Global Warming: Fact or Fiction

Table of Content

This paper aims to increase awareness about the ongoing discussion surrounding global warming. It will provide a concise explanation of global warming and its recognized indicators according to believers, as well as delve into the perspective of skeptics who view it as a fabrication. Additionally, it will present arguments from both supporters and opponents regarding the contributing factors of global warming.

There are varying opinions on global warming, with some considering it a reality and others seeing it as exaggerated hype. This debate is happening in different arenas like media, government settings, workplaces, and dinner conversations. Regardless of their position, both supporters and critics acknowledge that there is no conclusive fact to settle the issue.

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According to the Environmental Protection Agency (EPA) (source:, 2010), global warming refers to an increase in temperature near the Earth’s surface and troposphere, which can cause changes in global climate patterns. Conversely, climate change encompasses everyday variations in atmospheric conditions such as precipitation, oceanic currents, and human habitation.

Global warming can result from various causes, whether natural or human-induced. In everyday language, the term “global warming” often signifies the heating that may arise due to elevated emissions of greenhouse gases caused by human activities (2010). The EPA’s explanation supports both sides of the global warming debate and is consistent with the objective of this paper. Indications of global warming are evident through the greenhouse gas effect, wherein certain gases enter Earth’s atmosphere and retain heat.

According to a National Geographic article from 2010, global warming has a similar effect as sunlight hitting glass in a confined space, causing the temperature of the room to rise quickly. The Environmental Protection Agency (EPA) identifies rising sea levels, prolonged heat waves, and melting polar ice caps as valid concerns for global warming based on their “common usage” definition (National Geographic, 2010). On their website, the EPA provides various convincing evidence to support the existence of global warming.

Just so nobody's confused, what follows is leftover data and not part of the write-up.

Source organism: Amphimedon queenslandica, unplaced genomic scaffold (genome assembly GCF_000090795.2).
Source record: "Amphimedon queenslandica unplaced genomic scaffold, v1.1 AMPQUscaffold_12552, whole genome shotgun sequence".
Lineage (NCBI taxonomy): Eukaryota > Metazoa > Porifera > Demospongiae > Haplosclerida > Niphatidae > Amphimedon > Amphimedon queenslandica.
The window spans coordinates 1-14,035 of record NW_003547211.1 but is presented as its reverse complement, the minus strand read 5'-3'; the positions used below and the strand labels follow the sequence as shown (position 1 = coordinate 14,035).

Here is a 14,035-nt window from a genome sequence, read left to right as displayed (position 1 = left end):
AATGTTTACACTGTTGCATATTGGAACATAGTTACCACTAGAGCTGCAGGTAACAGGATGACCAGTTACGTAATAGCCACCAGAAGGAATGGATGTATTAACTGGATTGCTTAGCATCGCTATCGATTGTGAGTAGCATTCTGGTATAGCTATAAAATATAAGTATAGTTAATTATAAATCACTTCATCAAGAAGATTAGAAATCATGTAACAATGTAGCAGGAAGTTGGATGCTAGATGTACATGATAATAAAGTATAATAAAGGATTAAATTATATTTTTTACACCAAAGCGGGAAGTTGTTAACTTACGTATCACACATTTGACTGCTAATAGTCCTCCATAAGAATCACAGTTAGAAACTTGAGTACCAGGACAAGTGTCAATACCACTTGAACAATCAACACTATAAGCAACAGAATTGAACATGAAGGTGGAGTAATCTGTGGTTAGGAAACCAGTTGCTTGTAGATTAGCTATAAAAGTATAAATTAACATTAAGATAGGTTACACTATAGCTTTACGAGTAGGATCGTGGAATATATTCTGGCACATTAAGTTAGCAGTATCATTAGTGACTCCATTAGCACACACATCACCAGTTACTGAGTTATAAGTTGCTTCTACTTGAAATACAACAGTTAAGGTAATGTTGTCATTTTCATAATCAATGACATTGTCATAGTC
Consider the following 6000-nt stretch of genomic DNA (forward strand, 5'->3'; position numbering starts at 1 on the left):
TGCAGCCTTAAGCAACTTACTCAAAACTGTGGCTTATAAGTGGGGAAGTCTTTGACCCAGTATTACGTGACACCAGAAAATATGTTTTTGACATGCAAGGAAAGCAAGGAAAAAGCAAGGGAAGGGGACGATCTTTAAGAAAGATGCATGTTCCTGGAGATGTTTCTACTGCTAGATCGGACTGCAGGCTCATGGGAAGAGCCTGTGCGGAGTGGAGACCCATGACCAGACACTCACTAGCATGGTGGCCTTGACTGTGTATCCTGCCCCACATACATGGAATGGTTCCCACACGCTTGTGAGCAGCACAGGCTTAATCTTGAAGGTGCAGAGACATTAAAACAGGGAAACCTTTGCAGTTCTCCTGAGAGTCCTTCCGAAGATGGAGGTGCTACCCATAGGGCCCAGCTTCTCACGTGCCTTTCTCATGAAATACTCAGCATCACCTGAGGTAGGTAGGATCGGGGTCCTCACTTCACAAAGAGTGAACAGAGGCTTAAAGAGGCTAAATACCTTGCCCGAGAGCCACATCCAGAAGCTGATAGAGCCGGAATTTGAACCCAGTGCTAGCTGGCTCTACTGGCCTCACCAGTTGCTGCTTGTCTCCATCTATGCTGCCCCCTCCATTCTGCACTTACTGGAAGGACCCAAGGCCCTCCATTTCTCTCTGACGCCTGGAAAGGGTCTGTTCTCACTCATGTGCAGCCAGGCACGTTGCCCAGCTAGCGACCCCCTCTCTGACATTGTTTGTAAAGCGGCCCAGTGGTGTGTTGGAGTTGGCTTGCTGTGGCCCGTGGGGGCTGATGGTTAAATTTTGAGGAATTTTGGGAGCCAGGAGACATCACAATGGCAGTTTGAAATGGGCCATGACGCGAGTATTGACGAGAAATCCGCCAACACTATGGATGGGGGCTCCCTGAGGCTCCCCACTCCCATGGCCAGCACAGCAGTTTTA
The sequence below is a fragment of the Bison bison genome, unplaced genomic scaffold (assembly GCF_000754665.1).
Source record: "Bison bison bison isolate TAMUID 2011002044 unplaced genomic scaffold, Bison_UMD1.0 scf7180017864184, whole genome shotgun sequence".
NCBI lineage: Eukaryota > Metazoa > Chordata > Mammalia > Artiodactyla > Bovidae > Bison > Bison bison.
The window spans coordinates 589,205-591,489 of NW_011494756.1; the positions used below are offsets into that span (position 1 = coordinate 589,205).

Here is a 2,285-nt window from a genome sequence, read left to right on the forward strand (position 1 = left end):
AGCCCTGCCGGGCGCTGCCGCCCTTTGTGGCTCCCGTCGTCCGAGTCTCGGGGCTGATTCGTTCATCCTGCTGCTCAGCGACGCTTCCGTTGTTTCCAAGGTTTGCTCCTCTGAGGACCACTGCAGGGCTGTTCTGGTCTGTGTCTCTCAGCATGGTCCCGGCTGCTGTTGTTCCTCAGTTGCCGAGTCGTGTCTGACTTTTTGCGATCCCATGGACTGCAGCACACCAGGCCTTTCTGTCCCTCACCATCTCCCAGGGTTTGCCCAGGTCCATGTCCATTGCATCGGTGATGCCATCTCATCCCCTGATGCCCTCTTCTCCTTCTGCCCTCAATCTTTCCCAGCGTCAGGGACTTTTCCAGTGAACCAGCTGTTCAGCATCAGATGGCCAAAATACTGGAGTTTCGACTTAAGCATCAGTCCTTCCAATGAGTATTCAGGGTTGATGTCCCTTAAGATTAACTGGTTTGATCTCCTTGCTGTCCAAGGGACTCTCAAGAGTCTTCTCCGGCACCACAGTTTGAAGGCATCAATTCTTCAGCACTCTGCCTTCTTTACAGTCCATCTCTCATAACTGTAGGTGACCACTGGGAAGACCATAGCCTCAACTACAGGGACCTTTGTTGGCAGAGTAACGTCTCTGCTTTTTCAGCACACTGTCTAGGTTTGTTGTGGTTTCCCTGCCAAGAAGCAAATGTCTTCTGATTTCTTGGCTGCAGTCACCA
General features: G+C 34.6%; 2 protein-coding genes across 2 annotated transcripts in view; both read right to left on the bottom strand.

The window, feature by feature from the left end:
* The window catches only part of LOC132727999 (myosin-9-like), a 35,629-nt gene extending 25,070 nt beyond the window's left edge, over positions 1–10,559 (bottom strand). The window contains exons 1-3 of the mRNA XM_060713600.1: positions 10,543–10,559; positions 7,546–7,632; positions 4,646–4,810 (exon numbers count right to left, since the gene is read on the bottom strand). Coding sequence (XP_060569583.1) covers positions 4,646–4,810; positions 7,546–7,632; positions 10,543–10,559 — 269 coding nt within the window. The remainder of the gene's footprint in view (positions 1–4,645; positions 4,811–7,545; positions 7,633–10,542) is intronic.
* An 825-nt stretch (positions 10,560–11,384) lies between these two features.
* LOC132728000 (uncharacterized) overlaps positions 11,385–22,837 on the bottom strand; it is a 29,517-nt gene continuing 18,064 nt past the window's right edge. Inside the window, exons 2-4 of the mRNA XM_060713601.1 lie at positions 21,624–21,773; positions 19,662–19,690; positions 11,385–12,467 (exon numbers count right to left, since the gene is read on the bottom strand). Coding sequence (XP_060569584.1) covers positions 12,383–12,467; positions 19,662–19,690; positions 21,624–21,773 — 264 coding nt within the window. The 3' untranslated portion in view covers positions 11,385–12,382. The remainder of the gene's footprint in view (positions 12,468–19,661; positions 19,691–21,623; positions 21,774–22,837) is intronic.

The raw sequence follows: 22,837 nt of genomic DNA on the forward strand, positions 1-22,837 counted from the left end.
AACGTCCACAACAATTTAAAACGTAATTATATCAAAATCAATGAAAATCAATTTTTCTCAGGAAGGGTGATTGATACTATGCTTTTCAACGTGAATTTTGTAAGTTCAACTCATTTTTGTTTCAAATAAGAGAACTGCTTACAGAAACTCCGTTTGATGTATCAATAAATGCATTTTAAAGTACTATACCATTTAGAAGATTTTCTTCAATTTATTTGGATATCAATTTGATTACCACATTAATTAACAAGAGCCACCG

According to the website, greenhouse gas emissions in the U.S. have increased by 14% from 1990 to 2008 and globally by 26% from 1990 to 2005. Additionally, the website notes that acidity levels in our oceans, which affect certain marine life, have risen over the past two decades (2010). The EPA’s report further provides statistical evidence of global warming through the reduction of polar ice caps in Arctic regions and the warming of our ecosystem (2010).

Both proponents and skeptics of global warming can present evidence to support their perspectives. Al Gore, the former Vice President, has provided arguments in favor of acknowledging global warming as a reality. However, Senator James Inhofe has presented counterarguments. In 2006, Sen. Inhofe referenced two Canadian researchers who raised doubts about the credibility of scientist Michael Mann’s hockey stick graph, which illustrated a substantial increase in global warming. It is worth noting that the National Academy of Science also dismissed the hockey stick graph in that same year (, 2009).